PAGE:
Just when we think we have it all together


By Kathy Berken

Last month I wrote about the Prayer of Saint Francis, and that a peaceful heart begins with our own actions. Since then, I had an experience that tested that. I will admit that I failed miserably.

On a bright, sunny fall afternoon, I walked into a well-known spice shop to pick up their advertised giveaways and bumped into a friend who pointed to the crowd and long lines to the checkout. No problem, I thought. I have time, so I wandered the store, found what I was looking for and headed to the end of one line that snaked around the many displays.

I was feeling good at that point. Just got a haircut, saw my friend and was enjoying the sunshine as I waited patiently to pay for my freebies. That lasted about two minutes. As a couple walked in and saw the crowd, the man said, “I’m not standing in line forever just for some spices!” This is where my silent arrogance kicked in. I can wait. I am patient (unlike that guy!). I’ll just use this time for reflection.


Then things began to unravel. A woman who was not in line slowly eased her way in front of me and just stood there, looking straight ahead. I stopped feeling reflective. Not only did she butt in without asking if it was OK, but as the people ahead of us moved forward, she didn’t, thereby leaving room for anybody else to butt in. I felt like saying, “Is this a matter of personal space or are you completely unaware of the rules for line-standing?”

Oh, don’t we have our private thoughts of judgment! But it got worse. She began to move slowly to her left, dismantling the nice, neat single file the others were keeping ahead of us. Now I felt frustrated, and continued to judge her actions. Why? Less because she butted in and way more because of how I felt about it. I pretty much blamed her for my feelings.

People kept streaming into the store and commenting about the crowd, with an employee pointing out the two lines. Well, yeah, ours was more of an untethered herd inching towards the general vicinity of the checkout.

When it rains, it pours. A woman behind me moved forward, stopping short of passing us. I surreptitiously (or so I thought) moved one step towards her, turning slightly in front of her. She noticed. “Don’t worry. I’m not butting in line!” Am I the only person who feels the way I do right now? Others surely witnessed this, and I felt embarrassed and defensive, so, of course, I lied, “Oh, don’t worry; I was just looking at how long the line is!” She knew that was not the truth. On top of it, she knew the woman who first butted into line, who was now keeping at least 10 feet of space between her and the counter where a man with half a basket of jars was checking out.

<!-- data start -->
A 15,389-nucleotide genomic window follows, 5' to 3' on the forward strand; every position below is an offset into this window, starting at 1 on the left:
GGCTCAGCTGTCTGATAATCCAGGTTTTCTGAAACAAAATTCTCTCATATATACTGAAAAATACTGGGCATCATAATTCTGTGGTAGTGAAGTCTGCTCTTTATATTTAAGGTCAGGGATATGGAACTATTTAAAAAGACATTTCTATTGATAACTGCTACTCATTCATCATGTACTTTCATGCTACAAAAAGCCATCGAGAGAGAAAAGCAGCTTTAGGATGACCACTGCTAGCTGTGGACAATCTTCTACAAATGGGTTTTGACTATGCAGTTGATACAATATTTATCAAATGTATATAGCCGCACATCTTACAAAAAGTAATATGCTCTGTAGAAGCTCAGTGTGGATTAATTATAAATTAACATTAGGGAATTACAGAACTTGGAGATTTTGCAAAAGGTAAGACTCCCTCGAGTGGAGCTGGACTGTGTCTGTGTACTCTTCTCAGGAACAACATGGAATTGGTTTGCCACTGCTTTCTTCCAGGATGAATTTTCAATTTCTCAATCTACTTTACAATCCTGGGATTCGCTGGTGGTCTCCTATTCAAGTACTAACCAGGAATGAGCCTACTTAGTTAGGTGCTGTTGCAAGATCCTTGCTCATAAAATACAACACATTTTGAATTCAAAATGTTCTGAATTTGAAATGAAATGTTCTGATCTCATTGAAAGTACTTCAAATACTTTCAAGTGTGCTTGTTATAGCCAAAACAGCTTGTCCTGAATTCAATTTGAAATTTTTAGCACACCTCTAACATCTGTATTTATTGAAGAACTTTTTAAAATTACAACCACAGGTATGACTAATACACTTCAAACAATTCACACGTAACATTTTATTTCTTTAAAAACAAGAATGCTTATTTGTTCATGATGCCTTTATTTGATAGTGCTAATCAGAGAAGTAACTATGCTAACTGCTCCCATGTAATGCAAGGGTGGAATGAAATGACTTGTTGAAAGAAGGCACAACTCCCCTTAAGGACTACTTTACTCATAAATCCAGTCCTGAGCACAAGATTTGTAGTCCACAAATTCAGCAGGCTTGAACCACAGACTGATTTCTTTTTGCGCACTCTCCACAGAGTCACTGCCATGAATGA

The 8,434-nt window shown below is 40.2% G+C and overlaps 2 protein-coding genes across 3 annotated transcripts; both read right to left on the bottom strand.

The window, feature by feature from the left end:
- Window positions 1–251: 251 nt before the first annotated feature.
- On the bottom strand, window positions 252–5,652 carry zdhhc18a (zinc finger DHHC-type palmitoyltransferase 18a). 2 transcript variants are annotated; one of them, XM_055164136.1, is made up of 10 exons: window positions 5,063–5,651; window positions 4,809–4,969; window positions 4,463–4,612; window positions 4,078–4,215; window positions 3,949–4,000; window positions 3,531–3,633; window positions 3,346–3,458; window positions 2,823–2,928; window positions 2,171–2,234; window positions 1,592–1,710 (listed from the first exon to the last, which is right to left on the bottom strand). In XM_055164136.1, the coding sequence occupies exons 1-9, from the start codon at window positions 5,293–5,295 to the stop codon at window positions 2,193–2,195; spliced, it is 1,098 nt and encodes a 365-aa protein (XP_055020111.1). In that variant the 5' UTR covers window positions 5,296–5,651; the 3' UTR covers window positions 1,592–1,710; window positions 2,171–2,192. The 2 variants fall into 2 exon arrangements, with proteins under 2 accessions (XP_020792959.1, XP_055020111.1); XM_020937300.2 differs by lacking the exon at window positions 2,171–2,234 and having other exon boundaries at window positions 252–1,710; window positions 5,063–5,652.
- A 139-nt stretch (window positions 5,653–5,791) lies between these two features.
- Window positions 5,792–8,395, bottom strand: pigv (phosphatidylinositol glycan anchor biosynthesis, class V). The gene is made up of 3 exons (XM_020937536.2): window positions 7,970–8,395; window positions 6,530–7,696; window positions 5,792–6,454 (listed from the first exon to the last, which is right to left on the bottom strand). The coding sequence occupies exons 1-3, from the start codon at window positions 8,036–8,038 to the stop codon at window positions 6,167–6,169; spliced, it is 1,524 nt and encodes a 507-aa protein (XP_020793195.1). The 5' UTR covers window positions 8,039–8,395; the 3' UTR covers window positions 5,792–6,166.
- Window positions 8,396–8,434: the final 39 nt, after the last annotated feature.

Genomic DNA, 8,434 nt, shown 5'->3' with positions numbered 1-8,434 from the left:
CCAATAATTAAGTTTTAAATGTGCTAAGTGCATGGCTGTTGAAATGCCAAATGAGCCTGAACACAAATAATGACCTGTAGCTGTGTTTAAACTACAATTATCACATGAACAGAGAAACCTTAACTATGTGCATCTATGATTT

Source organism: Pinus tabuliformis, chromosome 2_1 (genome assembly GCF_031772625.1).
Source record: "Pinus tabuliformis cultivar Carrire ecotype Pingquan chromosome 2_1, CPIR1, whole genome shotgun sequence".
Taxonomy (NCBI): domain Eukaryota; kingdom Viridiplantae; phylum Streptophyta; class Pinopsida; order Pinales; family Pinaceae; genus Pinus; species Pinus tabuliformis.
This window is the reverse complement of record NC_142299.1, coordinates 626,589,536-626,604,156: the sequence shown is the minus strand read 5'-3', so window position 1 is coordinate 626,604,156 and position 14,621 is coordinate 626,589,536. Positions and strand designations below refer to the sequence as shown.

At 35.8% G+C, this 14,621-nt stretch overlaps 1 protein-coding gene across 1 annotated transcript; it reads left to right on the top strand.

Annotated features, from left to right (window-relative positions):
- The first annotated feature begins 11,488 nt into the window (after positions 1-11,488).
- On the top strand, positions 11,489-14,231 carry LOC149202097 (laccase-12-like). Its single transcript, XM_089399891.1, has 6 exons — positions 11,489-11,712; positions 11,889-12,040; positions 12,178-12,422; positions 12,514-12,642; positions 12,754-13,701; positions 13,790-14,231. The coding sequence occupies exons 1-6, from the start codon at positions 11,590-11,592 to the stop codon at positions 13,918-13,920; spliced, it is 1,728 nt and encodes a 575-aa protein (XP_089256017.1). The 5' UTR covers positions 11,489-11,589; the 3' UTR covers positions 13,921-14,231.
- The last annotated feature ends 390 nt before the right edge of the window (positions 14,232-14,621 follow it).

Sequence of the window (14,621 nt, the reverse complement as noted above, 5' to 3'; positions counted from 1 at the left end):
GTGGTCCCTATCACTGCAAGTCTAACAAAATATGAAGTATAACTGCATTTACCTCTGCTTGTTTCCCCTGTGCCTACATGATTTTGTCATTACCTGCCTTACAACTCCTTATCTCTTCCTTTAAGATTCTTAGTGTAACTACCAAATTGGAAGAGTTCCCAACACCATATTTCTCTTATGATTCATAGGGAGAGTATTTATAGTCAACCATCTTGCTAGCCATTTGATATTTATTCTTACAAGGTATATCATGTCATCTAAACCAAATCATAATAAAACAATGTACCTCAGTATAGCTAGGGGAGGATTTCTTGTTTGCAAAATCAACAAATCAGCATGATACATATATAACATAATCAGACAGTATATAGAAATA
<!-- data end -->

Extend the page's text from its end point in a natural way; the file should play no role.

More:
I ruined my entire afternoon. On the way home, I took a hard look at what happened. In my blind arrogance, I thought I’d be better than the man who refused to wait in line with his wife. My self-proclaimed enlightenment quickly turned defensive and judgmental, forming a bitter pill of unwelcome humility. Why do I always have to learn my lessons this way?! Painfully, I realized that virtue isn’t virtue unless it is tested in small and big arenas.

The world is filled with tension, with millions of people dealing with real problems. Still, the little things do matter. Perhaps I am still learning the meaning of Jesus’ admonition: “He who exalts himself shall be humbled and whoever humbles himself shall be exalted.”

(Kathy Berken has a master’s degree in theology from St. Catherine University, St. Paul, Minn. She lived and worked at The Arche, L’Arche in Clinton 1999-2009 and is author of “Walking on a Rolling Deck: Life on the Ark (stories from The Arch).”)

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